There are many theories as to why the Arrow program was canceled. Some say Russian spies had infiltrated the program to such an extent that all its many innovations were being funneled directly to Moscow. Conspiracy theorists point to more perfidious pressure placed on Canada by the U.S. government at the behest of military aircraft manufacturers such as McDonnell, Douglas, North American and Grumman, who perceived the high-performance Arrow as a threat to their sales. Officially, the government blamed the program costs. While numerous books have been written on the subject, the truth probably is some combination of these. In the wake of the Arrow’s cancellation, most of Avro’s engineering brain trust left the company, many eventually finding their way to NASA and contributing to the programs that eventually put men on the Moon.
To fill the Arrow’s intended role, Canada instead bought American nuclear-tipped Bomarc surface-to-air missiles. They became the subject of bitter debate and were soon phased out. Ironically, Canada was eventually forced to acquire a group of second-hand F-101 Voodoos from the U.S. Air Force, the very airplane that was originally rejected for not meeting the Arrow’s specifications.
Like many legends who passed before their time, the Arrow has developed a certain mystique as it fades into history. A docudrama miniseries “based on actual events” televised by the Canadian Broadcast Company during the mid-90s was CBC’s highest-rated program ever.
Today, a few odds and ends that escaped the scrap heap (including the severed nose section of the stillborn RL206, along with an Iroquois engine, one main gear leg, a pair of wingtips and a few cockpit panels) can be seen in Ottawa at the Canada Aviation and Space Museum. The Canadian Navy has searched the depths of Lake Ontario for the 11 one-eighth-scale free-flight test models that were mounted on Nike missiles and fired over the lake during the design process.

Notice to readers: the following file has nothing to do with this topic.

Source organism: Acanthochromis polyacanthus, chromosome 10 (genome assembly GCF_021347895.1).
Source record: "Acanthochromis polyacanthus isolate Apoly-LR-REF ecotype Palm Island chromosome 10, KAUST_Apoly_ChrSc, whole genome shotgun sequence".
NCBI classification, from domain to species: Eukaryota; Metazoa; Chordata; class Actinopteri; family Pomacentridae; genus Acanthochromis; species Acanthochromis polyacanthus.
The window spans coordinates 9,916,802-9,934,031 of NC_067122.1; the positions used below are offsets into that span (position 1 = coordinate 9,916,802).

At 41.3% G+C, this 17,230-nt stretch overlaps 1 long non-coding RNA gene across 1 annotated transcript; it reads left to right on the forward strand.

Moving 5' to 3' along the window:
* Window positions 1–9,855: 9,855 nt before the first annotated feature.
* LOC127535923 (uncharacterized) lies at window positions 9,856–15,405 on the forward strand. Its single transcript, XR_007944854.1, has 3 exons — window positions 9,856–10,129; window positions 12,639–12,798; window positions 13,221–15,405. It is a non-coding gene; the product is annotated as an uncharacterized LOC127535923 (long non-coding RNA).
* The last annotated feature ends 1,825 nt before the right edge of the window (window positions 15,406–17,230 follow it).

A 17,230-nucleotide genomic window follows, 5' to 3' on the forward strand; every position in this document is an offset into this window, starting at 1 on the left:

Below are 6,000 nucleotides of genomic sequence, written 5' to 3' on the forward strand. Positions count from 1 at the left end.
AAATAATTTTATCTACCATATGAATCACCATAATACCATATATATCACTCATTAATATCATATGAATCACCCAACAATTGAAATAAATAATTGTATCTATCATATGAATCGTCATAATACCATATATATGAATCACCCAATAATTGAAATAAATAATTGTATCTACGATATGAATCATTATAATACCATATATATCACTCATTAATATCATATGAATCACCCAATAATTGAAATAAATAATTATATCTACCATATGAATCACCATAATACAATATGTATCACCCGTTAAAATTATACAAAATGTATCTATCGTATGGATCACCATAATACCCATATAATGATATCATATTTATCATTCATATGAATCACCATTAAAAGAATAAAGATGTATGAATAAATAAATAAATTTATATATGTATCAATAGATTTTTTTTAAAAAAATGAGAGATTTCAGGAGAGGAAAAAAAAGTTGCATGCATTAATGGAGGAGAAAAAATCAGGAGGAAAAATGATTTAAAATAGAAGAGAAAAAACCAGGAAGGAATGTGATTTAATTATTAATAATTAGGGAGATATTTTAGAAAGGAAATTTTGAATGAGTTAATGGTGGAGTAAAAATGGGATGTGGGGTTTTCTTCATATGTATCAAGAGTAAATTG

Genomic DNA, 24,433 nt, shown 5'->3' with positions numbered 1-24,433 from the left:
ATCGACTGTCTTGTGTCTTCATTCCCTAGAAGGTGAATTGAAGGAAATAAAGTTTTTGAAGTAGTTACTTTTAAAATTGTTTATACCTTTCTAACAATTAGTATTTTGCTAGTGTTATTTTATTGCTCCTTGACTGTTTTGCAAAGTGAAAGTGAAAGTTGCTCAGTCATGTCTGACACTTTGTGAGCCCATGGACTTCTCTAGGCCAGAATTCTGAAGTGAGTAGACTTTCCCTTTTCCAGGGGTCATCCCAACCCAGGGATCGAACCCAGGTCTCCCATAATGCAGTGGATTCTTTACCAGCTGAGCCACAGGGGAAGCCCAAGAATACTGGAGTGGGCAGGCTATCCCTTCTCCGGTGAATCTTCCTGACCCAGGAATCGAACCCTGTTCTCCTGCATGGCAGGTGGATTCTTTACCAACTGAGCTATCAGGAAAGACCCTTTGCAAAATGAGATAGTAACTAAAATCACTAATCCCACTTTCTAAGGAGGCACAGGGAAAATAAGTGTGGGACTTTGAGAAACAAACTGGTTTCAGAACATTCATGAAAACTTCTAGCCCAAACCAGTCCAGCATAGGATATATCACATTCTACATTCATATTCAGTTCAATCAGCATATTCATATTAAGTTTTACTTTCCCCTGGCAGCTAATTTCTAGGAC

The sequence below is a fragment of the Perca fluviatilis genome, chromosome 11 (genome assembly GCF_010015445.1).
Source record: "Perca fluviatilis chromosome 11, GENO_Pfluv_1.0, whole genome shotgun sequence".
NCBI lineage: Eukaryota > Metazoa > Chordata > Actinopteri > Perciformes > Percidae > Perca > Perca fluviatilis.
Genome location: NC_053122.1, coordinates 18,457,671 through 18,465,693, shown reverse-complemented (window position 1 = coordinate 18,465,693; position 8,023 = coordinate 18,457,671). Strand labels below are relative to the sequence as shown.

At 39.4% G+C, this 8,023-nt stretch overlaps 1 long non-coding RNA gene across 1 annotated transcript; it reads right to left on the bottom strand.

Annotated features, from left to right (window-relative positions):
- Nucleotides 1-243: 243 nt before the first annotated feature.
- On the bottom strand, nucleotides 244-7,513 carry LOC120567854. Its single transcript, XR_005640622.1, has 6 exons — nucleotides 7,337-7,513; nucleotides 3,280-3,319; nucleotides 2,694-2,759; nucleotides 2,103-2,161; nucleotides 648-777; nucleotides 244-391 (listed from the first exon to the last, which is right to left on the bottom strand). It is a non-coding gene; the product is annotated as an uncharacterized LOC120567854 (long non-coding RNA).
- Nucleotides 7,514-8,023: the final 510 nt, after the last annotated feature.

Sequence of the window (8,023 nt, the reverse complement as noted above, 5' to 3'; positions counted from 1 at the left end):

More than a half-century on, rumors regarding the aircraft persist. Recently, the second of a matched pair of Martin-Baker ejection seats believed to have come from an Avro Arrow surfaced in England and was placed for sale on eBay, and at least one person claims to have seen something unmarked and Arrow-shaped land at an RAF base during the early 1960s. While the Canadian government ordered that no photographs be taken of the destruction of the aircraft, illicitly obtained aerial shots of the Avro plant ramp show all the test aircraft in various stages of dismemberment except for RL202, leading to speculation that perhaps an Arrow was saved from the torch. In a 1968 interview, one of the RCAF brass who participated in the development of the Arrow reportedly refused to answer a direct question about whether one of the aircraft escaped destruction. Indeed, the CBC miniseries ends with Avro workers and a maverick RCAF test pilot conspiring to purloin a fully fueled Arrow and fly it to an undisclosed destination with the apparent tacit approval and assistance of the RCAF command.
In my view the Arrow remains one of the most beautiful aircraft ever designed, and seeing a picture of it is almost like looking at a portrait of Marilyn Monroe, whose “candle burned out long before her legend ever did” (to borrow a line from Elton John). For what it’s worth, I hope that in a dark, dusty locked hangar somewhere in the Great White North sits a massive 1950s-era fighter, waiting for the day when it can once again see daylight and be rightfully displayed as one of aviation history’s greatest “might-have-beens.”